We’re talking to a lot of company CEOs who aren’t the least bit concerned about the effects a recession would have on their firms because they serve government clients. But my experience is, if the economy softens up and demand slacks off in the private sector, it’s going to make it tougher for every firm, regardless of market specialty. There will be more firms going after less work, and that’s bound to drive fees down for all types of work at some point.Regardless of whether we have a downturn or not, competition in the A/E/P and environmental industry is bound to heat up. This business is just too lucrative. Think about it— the average firm in this business generated a 46.3% pre-tax, pre-bonus return on equity, with fast-growth and high-profit firms generating 59.1% and 87.0% annual returns on equity, respectively! There aren’t many businesses that can claim those kinds of numbers.What it means to me is that new capacity will be added, there will be more competition, and pricing pressures will again be put upon us. But none of this means that any one particular firm has to have problems. You can overcome just about any obstacle the marketplace throws in your way if you get everyone in your company focused on winning. It’s the extra edge, the secret weapon that costs little or nothing, and it’s available to any CEO or president (or other manager) who wants to use it. Here’s how to make it happen:Get your second tier of managers to build a plan and focus on growth. Always have the people who work for you set the goals, but you can give them some guidelines. One of those, as far as I am concerned, should be a certain minimum growth in volume. That makes them think about how they will achieve the growth. Better marketing, better service, new stuff to sell— they all have to be there. It also means that if the market is flat or declining, growth is going to have to come at the expense of a competitor. The planning process gets everyone in the firm to understand just how critical the growth is and where it comes from. Done properly, it will help the team focus on what has to be done to make it happen. And it may make them feel a little more willing to go after the jugular in a selling situation because every sale means more.Promote the achievement of goals and every single victory. We have written many times in The Zweig Letter that every sale should be promoted to all employees, at least those at a certain minimum fee level. For all but the largest firms, this is easy to do. But even in larger companies, it could be done within an office or unit. The point is to give accolades to those who are bringing home the bacon. Make them feel special. Make the selling process and the recognition that comes from being successful addictive. One caution: Be sure to give credit to all those who contributed, but don’t give credit that’s undeserved. I would also show the goals (always quantitative, of course, but that’s the subject of another article) and the percentage achieved graphically. Send this out to everyone. Have the top managers comment on it. Again, use goals and positive feedback to motivate your people.Get your rewards systems in line with what you want. Most companies pay people strictly based on profit (through their incentive schemes). This is not the answer. Sometimes growth is more important. Sometimes just doing something at a break-even point is critical because it allows you to get work that is five times more profitable than your normal margins somewhere else in the firm. Sometimes keeping an old client happy is what’s important right now. Sometimes stealing a potentially huge client away from your toughest competitor is what’s important. You better have ways to take care of people other than paying everyone about the same thing and then giving out a bigger share of a profit-based bonus. This means more raises and radical differences in base pay for certain people with ostensibly the same credentials or responsibilities, ownership or long-term compensation opportunities that not everyone else gets, and again, lots and lots of recognition. Don’t forget participation in key decisions that need to be made (but we tend to overdo this in the A/E/P and environmental consulting professions!).Be a winner yourself. Don’t walk around with a hangdog look on your face. Never be “so-so” when someone asks you how you are. Move fast. Project confidence. Know when you are right, and stick to your guns. Hit your own goals. I think these things are all critical to supporting the culture of winning that you are trying to create in the firm. Nobody wants to work for a loser. Your own behavior as the leader has a great deal to do with the expectations of your staff.An unwavering commitment to being the best at what you do, being number one in your markets, and winning any and all contests that you go into is invaluable in uncertain times. Think about what I am saying and resolve yourself to make it a reality in your firm this year. You can do it!Originally published 1/22/01.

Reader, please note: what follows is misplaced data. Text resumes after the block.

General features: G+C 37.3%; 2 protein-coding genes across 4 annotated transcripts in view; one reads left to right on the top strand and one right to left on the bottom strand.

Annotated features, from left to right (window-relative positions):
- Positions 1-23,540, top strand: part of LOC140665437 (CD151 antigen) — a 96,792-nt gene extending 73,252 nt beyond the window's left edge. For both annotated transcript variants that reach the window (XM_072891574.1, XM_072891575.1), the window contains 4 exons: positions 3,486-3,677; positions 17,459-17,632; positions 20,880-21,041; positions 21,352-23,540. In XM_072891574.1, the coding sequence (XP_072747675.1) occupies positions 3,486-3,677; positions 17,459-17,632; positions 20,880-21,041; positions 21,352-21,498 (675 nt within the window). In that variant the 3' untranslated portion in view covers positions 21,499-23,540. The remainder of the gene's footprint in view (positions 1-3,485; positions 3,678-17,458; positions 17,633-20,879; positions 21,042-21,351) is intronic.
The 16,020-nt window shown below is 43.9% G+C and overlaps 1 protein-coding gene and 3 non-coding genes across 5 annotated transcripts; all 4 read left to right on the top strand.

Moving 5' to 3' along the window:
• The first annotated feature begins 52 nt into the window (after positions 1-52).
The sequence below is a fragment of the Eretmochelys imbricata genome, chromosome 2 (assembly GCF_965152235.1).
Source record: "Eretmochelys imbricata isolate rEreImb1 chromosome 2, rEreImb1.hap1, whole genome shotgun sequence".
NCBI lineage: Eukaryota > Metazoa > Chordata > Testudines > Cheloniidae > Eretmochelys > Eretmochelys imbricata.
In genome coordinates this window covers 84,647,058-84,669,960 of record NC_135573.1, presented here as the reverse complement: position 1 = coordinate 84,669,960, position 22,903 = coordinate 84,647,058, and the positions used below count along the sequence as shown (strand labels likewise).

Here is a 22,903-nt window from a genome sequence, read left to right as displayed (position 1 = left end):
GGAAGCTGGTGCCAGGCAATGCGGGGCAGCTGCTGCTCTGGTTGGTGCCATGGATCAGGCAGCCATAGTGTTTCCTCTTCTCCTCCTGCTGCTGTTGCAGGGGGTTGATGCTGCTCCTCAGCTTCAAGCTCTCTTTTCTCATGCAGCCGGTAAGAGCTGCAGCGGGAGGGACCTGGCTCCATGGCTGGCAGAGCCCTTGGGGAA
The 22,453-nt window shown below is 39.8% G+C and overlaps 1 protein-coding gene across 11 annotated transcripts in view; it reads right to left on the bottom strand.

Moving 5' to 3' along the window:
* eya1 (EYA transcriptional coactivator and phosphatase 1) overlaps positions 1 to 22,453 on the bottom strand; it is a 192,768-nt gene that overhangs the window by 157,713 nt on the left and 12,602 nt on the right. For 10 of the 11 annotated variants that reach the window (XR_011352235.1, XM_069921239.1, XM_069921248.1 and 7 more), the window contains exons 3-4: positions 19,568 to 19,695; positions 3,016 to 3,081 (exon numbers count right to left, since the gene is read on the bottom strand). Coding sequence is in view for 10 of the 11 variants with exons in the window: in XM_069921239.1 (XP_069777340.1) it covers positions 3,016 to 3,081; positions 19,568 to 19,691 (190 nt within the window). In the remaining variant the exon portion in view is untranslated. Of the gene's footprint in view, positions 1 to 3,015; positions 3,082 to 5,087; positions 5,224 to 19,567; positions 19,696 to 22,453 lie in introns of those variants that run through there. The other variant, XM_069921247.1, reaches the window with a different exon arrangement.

About Zweig Group
Zweig Group, three times on the Inc. 500/5000 list, is the industry leader and premiere authority in AEC firm management and marketing, the go-to source for data and research, and the leading provider of customized learning and training. Zweig Group exists to help AEC firms succeed in a complicated and challenging marketplace through services that include: Mergers & Acquisitions, Strategic Planning, Valuation, Executive Search, Board of Director Services, Ownership Transition, Marketing & Branding, and Business Development Training. The firm has offices in Dallas and Fayetteville, Arkansas.
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